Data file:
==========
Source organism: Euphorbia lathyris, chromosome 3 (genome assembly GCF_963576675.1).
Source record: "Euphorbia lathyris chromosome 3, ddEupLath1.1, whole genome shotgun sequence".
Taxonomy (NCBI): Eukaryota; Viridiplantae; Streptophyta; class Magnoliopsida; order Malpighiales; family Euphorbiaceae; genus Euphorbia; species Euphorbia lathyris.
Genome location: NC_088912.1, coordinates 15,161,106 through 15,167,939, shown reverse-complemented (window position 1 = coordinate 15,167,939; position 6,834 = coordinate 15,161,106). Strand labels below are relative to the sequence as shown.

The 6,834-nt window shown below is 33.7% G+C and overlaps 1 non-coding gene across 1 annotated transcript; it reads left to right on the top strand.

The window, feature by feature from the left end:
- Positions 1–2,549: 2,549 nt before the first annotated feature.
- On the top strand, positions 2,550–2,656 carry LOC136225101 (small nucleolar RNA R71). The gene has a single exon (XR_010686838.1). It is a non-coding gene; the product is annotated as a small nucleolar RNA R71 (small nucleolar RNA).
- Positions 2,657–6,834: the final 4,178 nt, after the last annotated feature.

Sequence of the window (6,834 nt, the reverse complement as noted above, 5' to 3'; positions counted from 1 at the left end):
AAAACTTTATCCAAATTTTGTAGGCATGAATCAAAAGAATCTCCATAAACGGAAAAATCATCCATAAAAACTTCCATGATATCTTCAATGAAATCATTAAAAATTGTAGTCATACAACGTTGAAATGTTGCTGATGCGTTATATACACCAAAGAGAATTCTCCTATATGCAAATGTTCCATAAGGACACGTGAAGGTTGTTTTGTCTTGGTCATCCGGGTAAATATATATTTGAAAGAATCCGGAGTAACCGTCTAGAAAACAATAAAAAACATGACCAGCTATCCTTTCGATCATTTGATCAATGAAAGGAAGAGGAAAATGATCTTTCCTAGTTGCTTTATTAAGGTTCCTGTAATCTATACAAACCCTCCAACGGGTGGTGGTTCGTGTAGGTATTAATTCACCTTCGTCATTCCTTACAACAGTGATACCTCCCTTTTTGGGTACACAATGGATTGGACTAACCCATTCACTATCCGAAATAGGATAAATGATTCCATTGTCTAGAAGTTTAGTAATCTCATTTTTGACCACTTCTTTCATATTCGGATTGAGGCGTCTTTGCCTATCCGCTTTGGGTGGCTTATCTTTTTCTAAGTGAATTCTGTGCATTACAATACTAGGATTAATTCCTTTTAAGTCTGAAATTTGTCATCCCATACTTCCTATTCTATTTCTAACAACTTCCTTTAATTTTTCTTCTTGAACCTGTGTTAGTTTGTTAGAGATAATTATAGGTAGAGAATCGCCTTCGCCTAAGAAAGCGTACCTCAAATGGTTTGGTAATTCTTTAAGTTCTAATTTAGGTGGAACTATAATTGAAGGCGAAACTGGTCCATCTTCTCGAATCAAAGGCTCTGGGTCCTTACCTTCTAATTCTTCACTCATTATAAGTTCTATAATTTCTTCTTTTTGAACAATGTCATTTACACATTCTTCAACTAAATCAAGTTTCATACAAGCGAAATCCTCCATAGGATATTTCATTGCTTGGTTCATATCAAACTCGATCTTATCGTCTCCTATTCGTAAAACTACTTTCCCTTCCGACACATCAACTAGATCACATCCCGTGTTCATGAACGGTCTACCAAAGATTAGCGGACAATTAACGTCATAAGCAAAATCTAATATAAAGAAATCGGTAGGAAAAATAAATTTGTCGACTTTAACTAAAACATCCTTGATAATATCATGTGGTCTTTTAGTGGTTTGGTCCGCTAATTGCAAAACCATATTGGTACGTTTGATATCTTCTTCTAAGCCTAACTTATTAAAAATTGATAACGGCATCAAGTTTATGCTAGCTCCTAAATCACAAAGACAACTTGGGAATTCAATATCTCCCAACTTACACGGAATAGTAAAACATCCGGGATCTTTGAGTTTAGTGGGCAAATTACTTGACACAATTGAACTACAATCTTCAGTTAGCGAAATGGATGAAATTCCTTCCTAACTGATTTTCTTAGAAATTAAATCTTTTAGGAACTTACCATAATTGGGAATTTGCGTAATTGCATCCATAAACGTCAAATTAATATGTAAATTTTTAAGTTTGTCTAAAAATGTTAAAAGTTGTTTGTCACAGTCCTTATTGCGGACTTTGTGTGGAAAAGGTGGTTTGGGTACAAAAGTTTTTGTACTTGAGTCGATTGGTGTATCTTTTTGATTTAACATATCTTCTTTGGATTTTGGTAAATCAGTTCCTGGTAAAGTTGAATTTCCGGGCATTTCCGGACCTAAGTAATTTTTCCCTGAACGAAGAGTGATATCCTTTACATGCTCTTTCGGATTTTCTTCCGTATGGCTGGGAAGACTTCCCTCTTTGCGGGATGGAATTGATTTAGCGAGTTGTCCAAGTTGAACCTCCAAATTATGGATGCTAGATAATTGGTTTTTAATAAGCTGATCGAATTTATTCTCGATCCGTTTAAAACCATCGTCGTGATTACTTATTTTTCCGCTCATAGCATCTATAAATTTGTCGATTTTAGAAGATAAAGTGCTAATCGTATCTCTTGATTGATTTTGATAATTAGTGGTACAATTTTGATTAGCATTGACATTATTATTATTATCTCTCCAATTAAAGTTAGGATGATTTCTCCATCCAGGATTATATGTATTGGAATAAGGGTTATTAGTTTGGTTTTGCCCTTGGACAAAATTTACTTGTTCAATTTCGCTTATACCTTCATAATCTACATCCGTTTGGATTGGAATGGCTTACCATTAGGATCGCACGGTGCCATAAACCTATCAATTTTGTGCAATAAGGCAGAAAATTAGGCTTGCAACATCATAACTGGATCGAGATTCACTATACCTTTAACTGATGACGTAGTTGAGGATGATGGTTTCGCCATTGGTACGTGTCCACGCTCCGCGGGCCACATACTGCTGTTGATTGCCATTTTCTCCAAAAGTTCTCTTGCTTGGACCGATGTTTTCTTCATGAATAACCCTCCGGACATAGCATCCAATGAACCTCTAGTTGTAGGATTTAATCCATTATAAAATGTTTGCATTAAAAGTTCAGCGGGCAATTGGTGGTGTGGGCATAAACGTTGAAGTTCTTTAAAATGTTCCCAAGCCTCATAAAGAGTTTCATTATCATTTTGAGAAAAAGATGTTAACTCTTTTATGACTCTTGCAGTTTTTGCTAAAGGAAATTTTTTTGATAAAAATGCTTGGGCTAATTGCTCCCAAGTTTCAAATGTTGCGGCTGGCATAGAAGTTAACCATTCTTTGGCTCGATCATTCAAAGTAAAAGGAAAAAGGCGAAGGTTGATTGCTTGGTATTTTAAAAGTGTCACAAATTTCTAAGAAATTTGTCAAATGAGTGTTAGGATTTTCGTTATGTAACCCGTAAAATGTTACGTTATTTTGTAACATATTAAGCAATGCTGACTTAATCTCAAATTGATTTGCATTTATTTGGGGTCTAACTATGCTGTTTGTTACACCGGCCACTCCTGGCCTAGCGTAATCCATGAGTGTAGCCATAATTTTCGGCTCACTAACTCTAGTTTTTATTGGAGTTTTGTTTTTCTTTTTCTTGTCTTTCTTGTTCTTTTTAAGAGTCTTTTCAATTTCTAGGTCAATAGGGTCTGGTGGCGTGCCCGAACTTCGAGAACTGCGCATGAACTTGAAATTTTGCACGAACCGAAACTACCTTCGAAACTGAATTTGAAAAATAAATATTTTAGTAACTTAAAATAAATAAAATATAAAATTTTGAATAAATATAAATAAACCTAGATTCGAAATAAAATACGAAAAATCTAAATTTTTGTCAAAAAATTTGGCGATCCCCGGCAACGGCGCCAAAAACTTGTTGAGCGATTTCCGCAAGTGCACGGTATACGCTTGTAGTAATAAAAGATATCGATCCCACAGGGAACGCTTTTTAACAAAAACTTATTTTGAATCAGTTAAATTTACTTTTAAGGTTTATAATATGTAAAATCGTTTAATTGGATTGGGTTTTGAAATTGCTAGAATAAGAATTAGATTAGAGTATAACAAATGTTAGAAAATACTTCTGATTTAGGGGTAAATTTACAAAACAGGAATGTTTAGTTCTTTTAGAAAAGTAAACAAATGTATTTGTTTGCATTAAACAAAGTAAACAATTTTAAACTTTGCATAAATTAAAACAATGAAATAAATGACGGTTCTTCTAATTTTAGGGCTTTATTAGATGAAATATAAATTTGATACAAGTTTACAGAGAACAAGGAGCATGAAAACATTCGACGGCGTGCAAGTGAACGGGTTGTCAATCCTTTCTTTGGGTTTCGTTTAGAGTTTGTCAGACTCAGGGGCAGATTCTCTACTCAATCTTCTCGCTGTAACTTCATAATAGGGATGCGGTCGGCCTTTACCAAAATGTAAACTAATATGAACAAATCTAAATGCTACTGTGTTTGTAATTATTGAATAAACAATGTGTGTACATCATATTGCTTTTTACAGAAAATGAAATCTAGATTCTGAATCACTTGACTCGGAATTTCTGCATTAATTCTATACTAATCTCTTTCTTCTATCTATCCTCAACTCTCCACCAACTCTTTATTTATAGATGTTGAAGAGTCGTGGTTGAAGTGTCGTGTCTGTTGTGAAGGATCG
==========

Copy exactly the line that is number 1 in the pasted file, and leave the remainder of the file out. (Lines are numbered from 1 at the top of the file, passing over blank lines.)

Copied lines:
Source organism: Euphorbia lathyris, chromosome 3 (genome assembly GCF_963576675.1).